Bolivian diversity uncovered by culture

Sara Zion

During my stay in urban Bolivia, I lived in a large house and was privileged with my own bedroom, bathroom, and even a sitting room. A domestic servant cleaned the house and served the meals. The family with whom I lived belonged to the upper middle class, but the employment of a servant was not a luxury limited to the upper echelons of society. For instance, I visited a teacher struggling to scrape a living together through her sale of agricultural products, including eggs and milk, after school hours. Nonetheless, a servant also helped her with the chores around the farm. The employment of servants clearly cuts across social classes. The servants, however, do not come from a variety of social classes or even backgrounds. They frequently migrate from a rural area to the city in the hope of a more prosperous life. The domestic employees tend to be females who are often young and are always of an indigenous background.

Bolivia’s two-tier social system that favors those of European ancestry over indigenous people creates a racist society in which the visitor is bound to feel tension. I endured complaints about the trials of employing an indigenous servant from my host mother. According to her, indigenous servants are completely undependable and for this reason it’s an act of charity to hire them, especially in the case of their particular servant. The mother claimed that the servant was mentally retarded, since she could only speak a few words in Spanish and her comprehension of the language was utterly hopeless. I, however, had absolutely no trouble communicating with the servant in Spanish.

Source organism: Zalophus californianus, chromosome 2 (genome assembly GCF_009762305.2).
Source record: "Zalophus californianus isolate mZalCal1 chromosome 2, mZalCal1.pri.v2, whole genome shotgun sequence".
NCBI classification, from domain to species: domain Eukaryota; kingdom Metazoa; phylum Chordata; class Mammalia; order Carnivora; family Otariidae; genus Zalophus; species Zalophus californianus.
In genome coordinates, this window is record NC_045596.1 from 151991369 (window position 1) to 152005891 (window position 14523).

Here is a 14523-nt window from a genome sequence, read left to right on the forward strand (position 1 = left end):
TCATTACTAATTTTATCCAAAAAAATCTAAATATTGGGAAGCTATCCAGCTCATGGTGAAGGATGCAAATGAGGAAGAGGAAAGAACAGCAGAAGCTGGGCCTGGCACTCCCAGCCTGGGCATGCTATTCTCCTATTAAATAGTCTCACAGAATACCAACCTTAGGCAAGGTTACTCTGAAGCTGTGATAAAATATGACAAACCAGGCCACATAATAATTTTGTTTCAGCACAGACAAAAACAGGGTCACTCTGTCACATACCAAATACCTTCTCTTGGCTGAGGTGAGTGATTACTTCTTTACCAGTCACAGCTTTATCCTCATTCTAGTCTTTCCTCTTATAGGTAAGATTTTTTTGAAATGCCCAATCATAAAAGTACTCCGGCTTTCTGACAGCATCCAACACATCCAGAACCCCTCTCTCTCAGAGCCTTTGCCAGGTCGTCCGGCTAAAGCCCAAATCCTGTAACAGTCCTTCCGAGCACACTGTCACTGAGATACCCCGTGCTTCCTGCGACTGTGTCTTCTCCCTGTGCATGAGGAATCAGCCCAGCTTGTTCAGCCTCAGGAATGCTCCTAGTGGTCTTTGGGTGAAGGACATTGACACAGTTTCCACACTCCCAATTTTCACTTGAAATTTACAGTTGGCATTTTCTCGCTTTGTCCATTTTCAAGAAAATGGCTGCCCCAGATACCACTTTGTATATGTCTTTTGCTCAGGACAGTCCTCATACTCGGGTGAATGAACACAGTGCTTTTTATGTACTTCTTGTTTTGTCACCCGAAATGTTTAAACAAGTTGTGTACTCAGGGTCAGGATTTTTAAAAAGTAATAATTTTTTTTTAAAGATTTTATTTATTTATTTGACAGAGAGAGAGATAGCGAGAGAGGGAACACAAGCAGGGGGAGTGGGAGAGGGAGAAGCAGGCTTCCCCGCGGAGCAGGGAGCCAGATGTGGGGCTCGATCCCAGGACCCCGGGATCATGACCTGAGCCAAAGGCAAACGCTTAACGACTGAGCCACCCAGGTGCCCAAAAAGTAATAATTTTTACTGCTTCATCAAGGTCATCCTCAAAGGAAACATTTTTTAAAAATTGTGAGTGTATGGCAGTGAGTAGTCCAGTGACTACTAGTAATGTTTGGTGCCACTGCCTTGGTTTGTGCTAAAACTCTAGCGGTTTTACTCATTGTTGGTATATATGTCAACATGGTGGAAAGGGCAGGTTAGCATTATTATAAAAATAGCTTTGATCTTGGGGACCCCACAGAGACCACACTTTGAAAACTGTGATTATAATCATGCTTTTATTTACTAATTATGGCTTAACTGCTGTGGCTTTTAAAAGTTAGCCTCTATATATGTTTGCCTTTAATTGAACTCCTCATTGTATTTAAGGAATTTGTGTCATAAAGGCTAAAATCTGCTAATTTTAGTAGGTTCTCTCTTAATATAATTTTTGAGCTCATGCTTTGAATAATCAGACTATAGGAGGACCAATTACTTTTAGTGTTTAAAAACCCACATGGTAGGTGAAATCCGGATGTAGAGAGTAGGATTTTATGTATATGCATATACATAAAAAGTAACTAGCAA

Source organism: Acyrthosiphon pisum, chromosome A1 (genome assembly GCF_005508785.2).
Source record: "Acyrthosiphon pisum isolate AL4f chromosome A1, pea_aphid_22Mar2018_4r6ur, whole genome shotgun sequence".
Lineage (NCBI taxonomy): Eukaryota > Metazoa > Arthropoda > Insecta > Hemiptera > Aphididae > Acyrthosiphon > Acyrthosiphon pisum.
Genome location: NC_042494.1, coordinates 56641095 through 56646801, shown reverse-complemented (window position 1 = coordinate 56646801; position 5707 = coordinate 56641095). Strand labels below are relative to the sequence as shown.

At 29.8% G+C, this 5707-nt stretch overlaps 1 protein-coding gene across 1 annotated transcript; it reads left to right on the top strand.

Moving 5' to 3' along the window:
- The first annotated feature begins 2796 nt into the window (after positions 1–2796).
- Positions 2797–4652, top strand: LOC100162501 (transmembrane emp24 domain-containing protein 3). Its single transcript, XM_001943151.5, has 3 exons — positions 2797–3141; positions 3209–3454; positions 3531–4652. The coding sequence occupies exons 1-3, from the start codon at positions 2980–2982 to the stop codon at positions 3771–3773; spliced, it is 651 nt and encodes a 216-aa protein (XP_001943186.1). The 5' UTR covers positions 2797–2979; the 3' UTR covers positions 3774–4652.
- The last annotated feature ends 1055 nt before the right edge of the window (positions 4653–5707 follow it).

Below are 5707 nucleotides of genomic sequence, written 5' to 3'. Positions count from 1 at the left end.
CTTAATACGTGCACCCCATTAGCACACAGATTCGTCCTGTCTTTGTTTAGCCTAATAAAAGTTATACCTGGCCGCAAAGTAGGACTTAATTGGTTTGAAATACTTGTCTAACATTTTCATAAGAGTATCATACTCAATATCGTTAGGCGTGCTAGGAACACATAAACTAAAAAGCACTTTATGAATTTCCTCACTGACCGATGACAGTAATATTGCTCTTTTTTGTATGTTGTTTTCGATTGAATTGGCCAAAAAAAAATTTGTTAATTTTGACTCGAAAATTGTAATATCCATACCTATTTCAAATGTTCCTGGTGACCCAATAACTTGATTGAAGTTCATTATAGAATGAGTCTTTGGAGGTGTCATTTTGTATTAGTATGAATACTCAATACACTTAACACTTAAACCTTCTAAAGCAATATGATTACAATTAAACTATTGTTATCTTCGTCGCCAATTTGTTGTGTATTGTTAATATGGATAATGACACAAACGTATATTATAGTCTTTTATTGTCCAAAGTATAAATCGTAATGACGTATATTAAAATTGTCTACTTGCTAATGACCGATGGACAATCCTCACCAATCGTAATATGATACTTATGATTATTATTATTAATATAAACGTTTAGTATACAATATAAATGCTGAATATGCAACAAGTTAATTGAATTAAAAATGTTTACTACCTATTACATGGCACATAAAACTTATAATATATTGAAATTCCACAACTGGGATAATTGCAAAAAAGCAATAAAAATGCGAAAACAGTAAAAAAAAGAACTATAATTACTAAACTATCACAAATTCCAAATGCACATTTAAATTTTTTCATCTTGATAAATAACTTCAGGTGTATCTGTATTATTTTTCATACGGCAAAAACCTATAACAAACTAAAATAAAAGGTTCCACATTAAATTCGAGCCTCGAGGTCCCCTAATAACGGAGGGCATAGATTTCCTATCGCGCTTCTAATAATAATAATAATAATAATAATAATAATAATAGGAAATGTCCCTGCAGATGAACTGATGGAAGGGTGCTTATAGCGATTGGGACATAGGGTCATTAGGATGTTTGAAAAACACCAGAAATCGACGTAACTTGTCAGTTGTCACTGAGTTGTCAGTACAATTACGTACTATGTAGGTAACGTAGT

Besides witnessing racism towards indigenous people, I also experienced difficulties in reconciling my lifestyle involving a strong education and material luxuries with that of the indigenous people inhabiting rural areas. On two separate occasions, I lived in a world still characterized by the indigenous language, Quechua, the traditional skirts of the women called polleras, and agriculture—a world cut off from daily newspapers and television news reports.

My first host family was fascinated that I was not from Bolivia and had made my way to the country by airplane. It took me a long time to become accustomed to the ages of the father and the mother, who had two children and were 21 and 20 years old, respectively. Even though I was the same age, I would have no chance of surviving in their world. I felt completely inadequate in their eyes. I was bombarded with questions: What kind of crops do you grow in your town? Do you know how to harvest potatoes? Do you know how to weave? Do you know how to make fried bread? My answer to all of their questions was a resounding “no,” to the puzzlement of my hosts.

I could not adequately describe to them the cities of the United States from which farming is absent, or the norms of life that involve entry into college at the age of eighteen. None of us Lawrentians would be able to tend to crops from the time the sun rises to the time that the sun sets! My host family was astonished by my literacy in both English and Spanish. At the family’s request, I spent the afternoon reading out loud from the few written accounts scattered around their dwelling, which included a calendar with descriptions of nature scenes in English and a manual on birth control in Spanish.